Hepatitis A Vaccine for Children: Care Instructions

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Your Care Instructions

You can protect your child from hepatitis A with a vaccine. Hepatitis A is a virus that can cause a very serious infection.

Your child can get this virus in two ways. The first way is eating food contaminated with the virus. The second way is from close contact with someone who has the virus.

This vaccine is recommended for all children at 1 year of age. It's also recommended for children younger than 1 year who are going to travel to countries where hepatitis is common. If you are going to travel with a child who has not had this vaccine, talk to your doctor.

The vaccine is given as two shots. The first shot gives your child some protection. But the second one protects your child for at least 20 years. Your child can get the second shot 6 months after the first one.

The shot may cause some pain. It can also make your child fussy or not want to eat. Sometimes children get an upset stomach. But these symptoms aren't common. If your child has a bad reaction to the first shot, tell your doctor. In this case, it may not be a good idea to get the second shot.

Follow-up care is a key part of your child's treatment and safety. Be sure to make and go to all appointments, and call your doctor if your child is having problems. It's also a good idea to know your child's test results and keep a list of the medicines your child takes.

How can you care for your child at home?

  • Give your child acetaminophen (Tylenol) or ibuprofen (Advil, Motrin) for pain. Be safe with medicines. Read and follow all instructions on the label.
  • Do not give a child two or more pain medicines at the same time unless the doctor told you to. Many pain medicines have acetaminophen, which is Tylenol. Too much acetaminophen (Tylenol) can be harmful.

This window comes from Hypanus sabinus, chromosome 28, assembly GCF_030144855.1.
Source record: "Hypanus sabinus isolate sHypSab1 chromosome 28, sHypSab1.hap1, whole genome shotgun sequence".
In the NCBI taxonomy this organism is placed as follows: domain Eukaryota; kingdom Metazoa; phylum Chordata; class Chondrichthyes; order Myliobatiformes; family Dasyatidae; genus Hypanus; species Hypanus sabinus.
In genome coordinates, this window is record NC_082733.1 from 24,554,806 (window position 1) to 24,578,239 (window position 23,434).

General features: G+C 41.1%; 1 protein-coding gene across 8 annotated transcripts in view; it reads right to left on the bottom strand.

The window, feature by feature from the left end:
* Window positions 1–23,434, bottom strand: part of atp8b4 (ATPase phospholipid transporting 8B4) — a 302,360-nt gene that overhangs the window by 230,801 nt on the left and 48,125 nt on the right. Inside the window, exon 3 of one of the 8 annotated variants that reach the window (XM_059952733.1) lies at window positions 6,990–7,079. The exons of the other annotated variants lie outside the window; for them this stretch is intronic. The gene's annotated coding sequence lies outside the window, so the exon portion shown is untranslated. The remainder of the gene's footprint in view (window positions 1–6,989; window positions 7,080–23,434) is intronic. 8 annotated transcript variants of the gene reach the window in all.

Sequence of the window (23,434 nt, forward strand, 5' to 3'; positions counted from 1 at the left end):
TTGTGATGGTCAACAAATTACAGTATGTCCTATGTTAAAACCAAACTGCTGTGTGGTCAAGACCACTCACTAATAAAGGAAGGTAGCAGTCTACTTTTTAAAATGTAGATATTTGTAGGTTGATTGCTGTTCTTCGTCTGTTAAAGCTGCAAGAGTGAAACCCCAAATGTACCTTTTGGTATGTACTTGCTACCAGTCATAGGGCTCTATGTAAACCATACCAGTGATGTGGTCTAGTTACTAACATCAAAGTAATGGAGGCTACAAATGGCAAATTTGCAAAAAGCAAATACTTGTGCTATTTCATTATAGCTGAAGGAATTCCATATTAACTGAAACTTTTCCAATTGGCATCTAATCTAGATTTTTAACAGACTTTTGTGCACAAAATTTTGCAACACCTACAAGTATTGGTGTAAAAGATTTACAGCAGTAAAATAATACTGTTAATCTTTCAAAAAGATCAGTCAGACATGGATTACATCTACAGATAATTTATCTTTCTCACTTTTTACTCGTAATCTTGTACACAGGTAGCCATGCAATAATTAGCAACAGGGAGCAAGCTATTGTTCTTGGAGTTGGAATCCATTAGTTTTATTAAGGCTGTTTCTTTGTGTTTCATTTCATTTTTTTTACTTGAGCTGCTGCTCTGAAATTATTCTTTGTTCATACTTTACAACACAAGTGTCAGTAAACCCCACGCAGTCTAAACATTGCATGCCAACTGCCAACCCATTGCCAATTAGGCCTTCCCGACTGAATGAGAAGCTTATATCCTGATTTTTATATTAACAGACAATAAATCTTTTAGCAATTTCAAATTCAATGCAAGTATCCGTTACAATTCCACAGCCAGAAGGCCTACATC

• Do not give aspirin to anyone younger than 20. It has been linked to Reye syndrome, a serious illness.
  • Put ice or a cold pack on the sore area for 10 to 20 minutes at a time. Put a thin cloth between the ice and your child's skin.

When should you call for help?

Call 911 anytime you think your child may need emergency care. For example, call if:

  • Your child has a seizure.
  • Your child has symptoms of a severe allergic reaction. These may include:
    • Sudden raised, red areas (hives) all over the body.
    • Swelling of the throat, mouth, lips, or tongue.
    • Trouble breathing.
    • Passing out (losing consciousness). Or your child may feel very lightheaded or suddenly feel weak, confused, or restless.
    • Severe belly pain, nausea, vomiting, or diarrhea.

Call your doctor now or seek immediate medical care if:

  • Your child has symptoms of an allergic reaction, such as:
    • A rash or hives (raised, red areas on the skin).
    • Itching.
    • Swelling.
    • Mild belly pain or nausea.
  • Your child has a high fever.
  • Your child cries for 3 hours or more within 2 to 3 days after getting the shot.

Watch closely for changes in your child's health, and be sure to contact your doctor if your child has any problems.

Where can you learn more?

Go to http://www.healthwise.net/patientEd

Enter Q087 in the search box to learn more about "Hepatitis A Vaccine for Children: Care Instructions".

The Health Encyclopedia contains general health information. Not all treatments or services described are covered benefits for Kaiser Permanente members or offered as services by Kaiser Permanente. For a list of covered benefits, please refer to your Evidence of Coverage or Summary Plan Description. For recommended treatments, please consult with your health care provider.